The advances have led to widespread enthusiasm among researchers who design software to perform human activities like seeing, listening and thinking. They offer… read more

A cure for type 1 diabetes

February 14, 2013

Diabetic dog cured from the disease

Researchers at the Universitat Autònoma de Barcelona (UAB) have succeeded in completely curing type 1 diabetes in dogs with a single session of gene therapy by introducing a “glucose sensor” into muscle.

This is the first time the disease has been cured in large animals, a fundamental step towards applying the therapy in humans. The dogs recovered their health and no longer show symptoms of the… read more

Metallic 3D carbon discovered

New metallic structure may be stable at ambient temperature and pressure, with potential applications ranging from electronics and superconductivity to lightweight space materials
November 8, 2013

3D Metallic carbon with interlocking hexagons (credit: Qian Wang, Ph.D.)

A theoretical, three-dimensional (3D) form of carbon that is metallic under ambient temperature and pressure has been discovered by an international research team.

The search for this form of carbon has remained an ongoing challenge for scientists in the field.

Researchers from Peking University, Virginia Commonwealth University and Shanghai Institute of Technical Physics employed state-of-the-art theoretical methods to show that it is possible to manipulate carbon… read more

Mars may get hit by a comet in 2014

March 4, 2013

(Credit: Image credit: Mars: NASA/JPL/MSSS; Comet Halley: Hale Observatory; composite: Phil Plait)

A comet called C/2013 A1 (Siding Spring) is expected to miss Mars around Oct. 19, 2014 by 37,000 km (23,000 miles), says Bad Astronomy Slate blogger Phil Plait.

Assuming it does hit, while the nucleus size is not well known, it may be as small as 15 kilometers (9 miles) or as big as 50 km (30 miles). Even using the small number means Mars would… read more

Thought experiment: build a supercomputer replica of the human brain

May 17, 2013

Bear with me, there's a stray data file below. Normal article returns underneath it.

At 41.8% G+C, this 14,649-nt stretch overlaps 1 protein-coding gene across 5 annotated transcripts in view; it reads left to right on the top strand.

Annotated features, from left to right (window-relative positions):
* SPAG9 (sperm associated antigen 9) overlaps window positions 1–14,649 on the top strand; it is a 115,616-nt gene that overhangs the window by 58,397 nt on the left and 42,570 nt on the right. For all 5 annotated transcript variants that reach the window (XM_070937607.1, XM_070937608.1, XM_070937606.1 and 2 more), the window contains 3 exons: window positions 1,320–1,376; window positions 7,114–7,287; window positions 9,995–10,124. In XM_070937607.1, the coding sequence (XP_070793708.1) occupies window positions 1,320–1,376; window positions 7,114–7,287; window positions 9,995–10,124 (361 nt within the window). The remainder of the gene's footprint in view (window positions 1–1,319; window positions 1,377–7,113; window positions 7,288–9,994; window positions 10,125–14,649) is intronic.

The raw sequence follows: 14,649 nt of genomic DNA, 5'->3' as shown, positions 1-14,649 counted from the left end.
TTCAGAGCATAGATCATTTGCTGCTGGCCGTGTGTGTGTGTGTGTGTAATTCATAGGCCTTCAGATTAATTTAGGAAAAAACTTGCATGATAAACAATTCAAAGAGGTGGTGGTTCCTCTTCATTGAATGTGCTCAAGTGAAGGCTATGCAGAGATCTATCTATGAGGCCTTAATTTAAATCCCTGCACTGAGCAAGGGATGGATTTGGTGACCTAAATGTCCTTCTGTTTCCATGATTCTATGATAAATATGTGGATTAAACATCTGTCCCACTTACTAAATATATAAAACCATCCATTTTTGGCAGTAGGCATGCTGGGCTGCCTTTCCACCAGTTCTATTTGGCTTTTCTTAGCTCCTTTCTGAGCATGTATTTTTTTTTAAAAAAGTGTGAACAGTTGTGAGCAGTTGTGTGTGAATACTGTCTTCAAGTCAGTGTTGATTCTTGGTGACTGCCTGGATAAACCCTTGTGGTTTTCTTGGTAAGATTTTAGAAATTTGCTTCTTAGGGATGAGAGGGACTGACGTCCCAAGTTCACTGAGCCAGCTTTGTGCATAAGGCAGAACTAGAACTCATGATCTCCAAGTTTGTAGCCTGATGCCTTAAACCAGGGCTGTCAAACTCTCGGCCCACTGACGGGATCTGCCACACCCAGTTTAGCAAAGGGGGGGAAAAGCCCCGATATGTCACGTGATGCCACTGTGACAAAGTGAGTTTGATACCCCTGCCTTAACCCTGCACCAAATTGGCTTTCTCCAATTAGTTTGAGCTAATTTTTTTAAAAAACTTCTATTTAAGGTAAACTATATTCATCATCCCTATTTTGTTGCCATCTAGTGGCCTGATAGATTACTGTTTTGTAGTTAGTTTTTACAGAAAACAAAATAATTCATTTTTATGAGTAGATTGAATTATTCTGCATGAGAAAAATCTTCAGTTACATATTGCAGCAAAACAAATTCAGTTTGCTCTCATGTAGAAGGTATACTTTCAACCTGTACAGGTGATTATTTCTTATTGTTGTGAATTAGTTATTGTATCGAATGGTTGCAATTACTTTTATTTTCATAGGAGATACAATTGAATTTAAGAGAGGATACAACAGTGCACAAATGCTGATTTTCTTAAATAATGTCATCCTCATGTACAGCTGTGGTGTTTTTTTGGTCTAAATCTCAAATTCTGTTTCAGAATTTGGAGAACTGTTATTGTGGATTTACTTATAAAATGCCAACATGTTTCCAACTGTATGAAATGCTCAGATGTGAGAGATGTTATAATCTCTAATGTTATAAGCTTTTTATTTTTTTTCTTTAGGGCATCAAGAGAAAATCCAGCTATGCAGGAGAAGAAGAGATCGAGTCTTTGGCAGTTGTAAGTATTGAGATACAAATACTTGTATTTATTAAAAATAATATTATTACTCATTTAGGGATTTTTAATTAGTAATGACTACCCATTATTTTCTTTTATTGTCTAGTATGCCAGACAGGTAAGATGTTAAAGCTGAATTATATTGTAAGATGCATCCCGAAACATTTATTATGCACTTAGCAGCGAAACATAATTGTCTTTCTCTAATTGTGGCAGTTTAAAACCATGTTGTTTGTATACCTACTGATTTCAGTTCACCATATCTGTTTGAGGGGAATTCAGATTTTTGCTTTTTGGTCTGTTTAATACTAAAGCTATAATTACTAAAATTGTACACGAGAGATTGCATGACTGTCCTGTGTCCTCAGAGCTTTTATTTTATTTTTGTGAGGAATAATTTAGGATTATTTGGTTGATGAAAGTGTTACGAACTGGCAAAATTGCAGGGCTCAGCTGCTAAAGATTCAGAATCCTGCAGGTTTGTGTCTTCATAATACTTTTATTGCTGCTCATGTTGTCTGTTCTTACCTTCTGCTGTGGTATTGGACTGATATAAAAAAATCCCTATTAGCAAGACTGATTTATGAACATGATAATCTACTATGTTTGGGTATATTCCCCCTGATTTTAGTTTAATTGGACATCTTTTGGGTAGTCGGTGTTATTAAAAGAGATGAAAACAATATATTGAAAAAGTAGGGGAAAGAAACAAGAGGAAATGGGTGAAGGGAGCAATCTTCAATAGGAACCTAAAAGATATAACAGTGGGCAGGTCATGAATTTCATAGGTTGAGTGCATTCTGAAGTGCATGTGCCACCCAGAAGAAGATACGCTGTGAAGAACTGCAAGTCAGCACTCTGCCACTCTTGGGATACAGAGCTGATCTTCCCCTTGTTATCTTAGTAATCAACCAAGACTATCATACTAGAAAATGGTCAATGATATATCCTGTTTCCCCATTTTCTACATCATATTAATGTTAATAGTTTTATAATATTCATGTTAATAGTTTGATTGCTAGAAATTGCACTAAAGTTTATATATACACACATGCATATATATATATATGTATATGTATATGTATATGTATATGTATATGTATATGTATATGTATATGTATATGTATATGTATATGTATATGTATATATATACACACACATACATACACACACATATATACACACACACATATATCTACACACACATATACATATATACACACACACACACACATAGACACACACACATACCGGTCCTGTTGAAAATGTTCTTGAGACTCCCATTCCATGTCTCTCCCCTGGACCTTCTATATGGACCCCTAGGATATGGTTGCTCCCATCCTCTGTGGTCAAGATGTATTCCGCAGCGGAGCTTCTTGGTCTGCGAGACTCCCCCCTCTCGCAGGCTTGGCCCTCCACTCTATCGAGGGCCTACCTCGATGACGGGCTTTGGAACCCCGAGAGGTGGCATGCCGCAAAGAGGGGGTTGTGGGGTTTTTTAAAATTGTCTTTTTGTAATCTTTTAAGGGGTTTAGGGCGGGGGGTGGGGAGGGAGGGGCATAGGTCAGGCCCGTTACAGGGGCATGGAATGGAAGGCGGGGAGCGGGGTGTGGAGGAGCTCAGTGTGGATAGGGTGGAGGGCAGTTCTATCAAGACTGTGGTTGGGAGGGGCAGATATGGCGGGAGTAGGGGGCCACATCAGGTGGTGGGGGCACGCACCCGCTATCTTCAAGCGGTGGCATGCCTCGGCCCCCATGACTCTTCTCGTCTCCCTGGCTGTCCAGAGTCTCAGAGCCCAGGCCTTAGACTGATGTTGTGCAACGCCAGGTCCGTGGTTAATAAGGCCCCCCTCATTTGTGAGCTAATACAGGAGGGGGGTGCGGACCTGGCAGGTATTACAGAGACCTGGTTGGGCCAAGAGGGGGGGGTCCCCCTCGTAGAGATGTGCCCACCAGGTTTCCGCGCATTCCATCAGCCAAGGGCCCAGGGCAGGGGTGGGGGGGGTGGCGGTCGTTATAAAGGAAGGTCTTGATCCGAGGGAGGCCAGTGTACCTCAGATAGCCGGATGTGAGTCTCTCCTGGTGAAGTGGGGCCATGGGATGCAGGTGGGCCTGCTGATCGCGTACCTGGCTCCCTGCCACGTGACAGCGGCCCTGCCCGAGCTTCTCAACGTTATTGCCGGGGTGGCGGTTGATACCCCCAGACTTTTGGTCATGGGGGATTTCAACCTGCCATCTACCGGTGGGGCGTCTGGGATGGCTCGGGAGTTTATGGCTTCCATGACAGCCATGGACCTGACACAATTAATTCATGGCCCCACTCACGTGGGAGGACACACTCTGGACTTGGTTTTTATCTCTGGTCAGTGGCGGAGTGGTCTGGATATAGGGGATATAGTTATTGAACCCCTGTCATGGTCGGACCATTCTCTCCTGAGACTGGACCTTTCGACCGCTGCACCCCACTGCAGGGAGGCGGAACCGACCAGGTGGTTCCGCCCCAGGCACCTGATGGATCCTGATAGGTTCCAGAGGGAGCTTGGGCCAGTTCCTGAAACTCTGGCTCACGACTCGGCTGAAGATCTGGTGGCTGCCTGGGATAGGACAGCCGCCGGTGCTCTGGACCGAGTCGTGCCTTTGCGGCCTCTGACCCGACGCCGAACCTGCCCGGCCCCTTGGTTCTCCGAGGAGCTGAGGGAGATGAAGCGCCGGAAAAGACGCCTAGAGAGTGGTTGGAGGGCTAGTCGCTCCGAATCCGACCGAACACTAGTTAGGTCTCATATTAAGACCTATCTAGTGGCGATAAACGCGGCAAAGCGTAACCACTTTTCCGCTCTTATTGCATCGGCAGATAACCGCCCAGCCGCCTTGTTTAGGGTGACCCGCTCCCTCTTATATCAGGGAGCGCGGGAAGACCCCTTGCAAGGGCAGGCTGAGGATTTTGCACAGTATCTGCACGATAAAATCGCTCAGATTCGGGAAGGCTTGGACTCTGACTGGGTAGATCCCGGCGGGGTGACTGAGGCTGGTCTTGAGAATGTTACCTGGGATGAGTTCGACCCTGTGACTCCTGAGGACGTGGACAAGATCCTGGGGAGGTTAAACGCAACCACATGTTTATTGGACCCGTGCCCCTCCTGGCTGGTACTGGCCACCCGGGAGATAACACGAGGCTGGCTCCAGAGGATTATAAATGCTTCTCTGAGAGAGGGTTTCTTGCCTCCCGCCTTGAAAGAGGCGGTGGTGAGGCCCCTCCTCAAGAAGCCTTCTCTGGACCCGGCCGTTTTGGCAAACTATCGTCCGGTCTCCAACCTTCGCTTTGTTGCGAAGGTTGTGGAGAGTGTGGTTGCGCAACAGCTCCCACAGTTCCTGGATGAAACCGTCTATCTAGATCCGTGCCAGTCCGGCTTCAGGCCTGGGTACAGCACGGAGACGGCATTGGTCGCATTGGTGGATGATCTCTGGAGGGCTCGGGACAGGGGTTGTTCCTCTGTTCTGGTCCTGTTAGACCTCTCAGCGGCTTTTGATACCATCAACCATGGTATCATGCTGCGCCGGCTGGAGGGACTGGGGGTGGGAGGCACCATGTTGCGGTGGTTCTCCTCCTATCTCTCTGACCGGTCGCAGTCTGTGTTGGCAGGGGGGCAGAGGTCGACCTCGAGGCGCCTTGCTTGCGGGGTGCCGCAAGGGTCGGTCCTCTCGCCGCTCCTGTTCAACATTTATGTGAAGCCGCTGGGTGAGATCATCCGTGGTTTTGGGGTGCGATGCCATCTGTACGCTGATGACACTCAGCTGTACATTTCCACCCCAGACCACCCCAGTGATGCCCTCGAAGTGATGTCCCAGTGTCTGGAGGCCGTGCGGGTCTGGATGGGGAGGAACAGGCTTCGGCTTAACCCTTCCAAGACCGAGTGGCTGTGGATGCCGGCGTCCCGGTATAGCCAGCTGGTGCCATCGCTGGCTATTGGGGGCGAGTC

Neocortical column in Henry Markram's Blue Brain project (Credit: Ecole Polytechnique Fédérale de Lausanne)

Henry Markram’s Human Brain Project (HBP), backed by 1 billion euros ($1.3 billion) funding Jan. 2013 from the European Commission, plans to integrate findings from the Allen Brain Atlas, the National Institutes of Health-funded Human Connectome Project, and the Brain (“Brain Activity Map”) project, Wired reports.

The HBP is an ambitious attempt to build a complete model of a human brain using predictive reverse-engineering and simulate it… read more

IBM ships Watson system to RPI researchers to develop new markets

January 31, 2013

rpi_watson

IBM announced Wednesday that it will provide a modified version of an IBM Watson system to Rensselaer Polytechnic Institute, making it the first university to receive such a system.

The Watson system will enable upstate New York-based RPI to find new uses for Watson and deepen the systems’ cognitive capabilities, IBM says.

Watson has a unique ability to understand the subtle nuances of human language, sift… read more

Introducing ATLAS, DARPA’s most advanced robot

Let's get ready to rescue
July 12, 2013

Atlas robot (credit: DARPA)

He stands at 6′ 2, 330 pounds. His name: ATLAS — possibly the most advanced humanoid robot every built.

Move over Petman. The mighty ATLAS, Boston Dynamics‘ new robot, sports an on-board real-time control computer, 28 hydraulically actuated joints, two sets of hands, and a sensor head with LIDAR (measures distance with a laser, as in Google’s self-driving car) and stereo vision… read more

How improved batteries will make electric vehicles competitive

It will likely take a decade, but improvements to lithium-ion batteries could lead to much cheaper EVs
November 9, 2012

Electric cars like the Nissan Leaf are expensive. Cheaper batteries could eventually change that. (Credit: Tennen-Gas/Wikimedia Commons)

For electric vehicles and plug-in hybrids to compete with gas-powered cars, battery prices need to drop by between 50 and 80 percent, according to recent estimates by the U.S. Department of Energy.

Improvements to the lithium-ion batteries that power the current generation of electric vehicles may be enough, MIT Technology Review reports.

Electric vehicles costread more